Journal of the House of Lords: Volume 8, 1645-1647. Originally published by His Majesty's Stationery Office, London, 1767-1830.
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DIE Mercurii, 13 die Maii.
PRAYERS, by Mr. Taylor.
Comes Manchester, Speaker.
Levett to be Instituted to Ashwell;
Ordered, That Sir Nath. Brent shall give Institution and Induction to Richard Levett, to the Rectory of Ashwell, in the County of Rutland; having received a Presentation by the Great Seal of England.
and Poole to Weston upon Trent.
Ordered, That Sir Nath. Brent shall give Institution and Induction to Edward Poole Minister, to the Rectory of Weston upon Trent, in the County of Derby; being presented thereunto by Tho. Stych, of Newberry, in the Parish of Barking, in the County of Essex, Esquire.
Ld. Mohun bailed.
"Warwicke D'nus Mohun tenetur D'no Regi
"Joh'es Harman, de London, Ironmonger, ct Abraham Taylor de eadem Civitate Merchant, Manuceptores proprædicto Warwicke D'no Mohun, tenentur D'no dicto Regi, viz. uterque eorum separatim in
"The Condition of the abovesaid Recognizance is, That Warwicke Lord Mohun shall not go further than Twenty Miles from the Line of Communication; and shall appear before this House within Two Days (fn. 1) after Summons left at his House or Lodging, or Notice given to (fn. 2) himself."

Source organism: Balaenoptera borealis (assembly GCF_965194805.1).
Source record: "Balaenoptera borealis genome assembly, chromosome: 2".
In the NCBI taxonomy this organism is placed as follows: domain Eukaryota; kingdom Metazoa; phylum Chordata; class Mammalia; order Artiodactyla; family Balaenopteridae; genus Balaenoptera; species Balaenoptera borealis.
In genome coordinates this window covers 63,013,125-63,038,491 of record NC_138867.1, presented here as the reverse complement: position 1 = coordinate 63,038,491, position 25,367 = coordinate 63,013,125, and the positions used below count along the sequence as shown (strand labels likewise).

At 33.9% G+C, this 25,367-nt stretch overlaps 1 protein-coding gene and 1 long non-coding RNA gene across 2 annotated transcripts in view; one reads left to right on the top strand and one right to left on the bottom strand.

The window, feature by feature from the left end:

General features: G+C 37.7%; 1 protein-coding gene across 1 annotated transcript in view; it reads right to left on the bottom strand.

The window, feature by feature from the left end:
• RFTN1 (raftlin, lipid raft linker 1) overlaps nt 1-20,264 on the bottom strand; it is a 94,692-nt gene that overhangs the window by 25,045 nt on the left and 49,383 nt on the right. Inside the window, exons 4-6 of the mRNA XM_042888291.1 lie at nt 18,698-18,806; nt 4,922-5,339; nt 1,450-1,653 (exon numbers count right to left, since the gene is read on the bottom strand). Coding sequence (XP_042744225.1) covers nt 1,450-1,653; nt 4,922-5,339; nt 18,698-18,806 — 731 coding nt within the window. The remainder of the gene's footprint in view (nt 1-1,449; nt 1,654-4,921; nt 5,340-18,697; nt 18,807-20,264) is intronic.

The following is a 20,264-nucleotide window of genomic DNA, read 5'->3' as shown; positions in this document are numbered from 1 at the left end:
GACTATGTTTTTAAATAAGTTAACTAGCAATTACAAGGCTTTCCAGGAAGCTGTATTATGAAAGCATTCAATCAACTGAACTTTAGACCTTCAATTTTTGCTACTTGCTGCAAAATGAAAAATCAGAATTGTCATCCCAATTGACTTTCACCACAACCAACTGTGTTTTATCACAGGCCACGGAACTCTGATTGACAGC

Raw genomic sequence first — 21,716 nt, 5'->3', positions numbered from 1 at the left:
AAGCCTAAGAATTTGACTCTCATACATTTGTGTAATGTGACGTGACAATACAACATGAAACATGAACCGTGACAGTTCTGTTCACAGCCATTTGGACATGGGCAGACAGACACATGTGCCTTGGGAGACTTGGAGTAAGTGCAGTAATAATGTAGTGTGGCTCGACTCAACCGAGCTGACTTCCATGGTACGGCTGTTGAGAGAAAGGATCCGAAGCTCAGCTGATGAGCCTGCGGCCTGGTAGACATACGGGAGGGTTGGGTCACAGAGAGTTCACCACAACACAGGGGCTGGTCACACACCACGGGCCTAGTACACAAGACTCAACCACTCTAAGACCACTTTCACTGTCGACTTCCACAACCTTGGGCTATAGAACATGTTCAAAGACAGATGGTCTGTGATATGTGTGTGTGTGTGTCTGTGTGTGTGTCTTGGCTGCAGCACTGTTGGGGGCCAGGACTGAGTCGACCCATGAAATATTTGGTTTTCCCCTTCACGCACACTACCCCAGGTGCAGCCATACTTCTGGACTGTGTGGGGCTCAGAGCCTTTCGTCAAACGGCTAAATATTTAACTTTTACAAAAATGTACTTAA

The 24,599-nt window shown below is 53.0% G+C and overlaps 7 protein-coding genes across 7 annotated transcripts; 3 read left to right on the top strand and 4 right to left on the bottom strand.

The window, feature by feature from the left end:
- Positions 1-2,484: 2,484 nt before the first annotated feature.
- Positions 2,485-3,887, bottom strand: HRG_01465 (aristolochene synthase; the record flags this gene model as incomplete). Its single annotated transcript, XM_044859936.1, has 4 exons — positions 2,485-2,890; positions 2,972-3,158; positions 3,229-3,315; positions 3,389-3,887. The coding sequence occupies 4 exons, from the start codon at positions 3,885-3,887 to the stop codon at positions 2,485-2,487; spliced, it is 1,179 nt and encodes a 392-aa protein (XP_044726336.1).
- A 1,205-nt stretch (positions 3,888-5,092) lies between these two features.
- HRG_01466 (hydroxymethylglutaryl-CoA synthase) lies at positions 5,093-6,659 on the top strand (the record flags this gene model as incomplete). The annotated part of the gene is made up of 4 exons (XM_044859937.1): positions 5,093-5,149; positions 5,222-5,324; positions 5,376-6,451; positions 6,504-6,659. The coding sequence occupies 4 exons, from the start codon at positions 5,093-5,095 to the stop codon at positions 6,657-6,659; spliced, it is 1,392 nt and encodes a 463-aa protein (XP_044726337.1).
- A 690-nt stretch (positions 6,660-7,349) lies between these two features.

Ordinance for Mr. Spinkes to be Minister of Castor.
An Ordinance was brought in this Day, for making Mr. Spinkes Minister of Castor, in the County of North'ton; and being read, was approved of, and Ordered to be sent to the House of Commons for Concurrence.
Message from the H. C. for a Conference about disposing of the King's Person.
A Message was brought from the House of Commons, by Sir John Danvers Knight:
To desire a Conference, so soon as it may stand with their Lordships Convenience, concerning the Matter of the late Conference, touching the disposing of the Person of the King as both Houses shall think fit.
The Answer returned was:
That this House hath appointed to give a present Conference, in the Painted Chamber, as is desired.
Ld. Chancellor of Scotland going to return thither.
The Earl of Manchester reported, "That the Lord Chancellor of Scotland hath signified to the Committee of both Kingdoms, that he had received Command from the Commissioners of the Estates of Scotland to make his speedy Repair to them; and before he goes, he desires the Houses (fn. 3) may know of his going, that so, if he might receive any Thing as might tend to the Good of both Kingdoms, he will faithfully improve with all the Care he can."
Thanks of the House to be sent to him.
Ordered, That the Speaker shall let the Lord Chancellor know, from this House, "That their Lordships do set a high Value upon his Merits and good Services which he hath shewed to this Kingdom; and to give him Thanks for his Expressions reported this Day; and that this House doth wish him a good Journey."
Upon reading the Petition of Wm. Palmer: It is Ordered, That Mr. Justice Reeve and Mr. Justice Pheasant shall certify to this House the true State of the Business, that so this House may give further Direction therein.
The House of Commons being come in the Painted Chamber, the House was adjourned during Pleasure, and the Lords went to the Conference; which being ended, the House was resumed.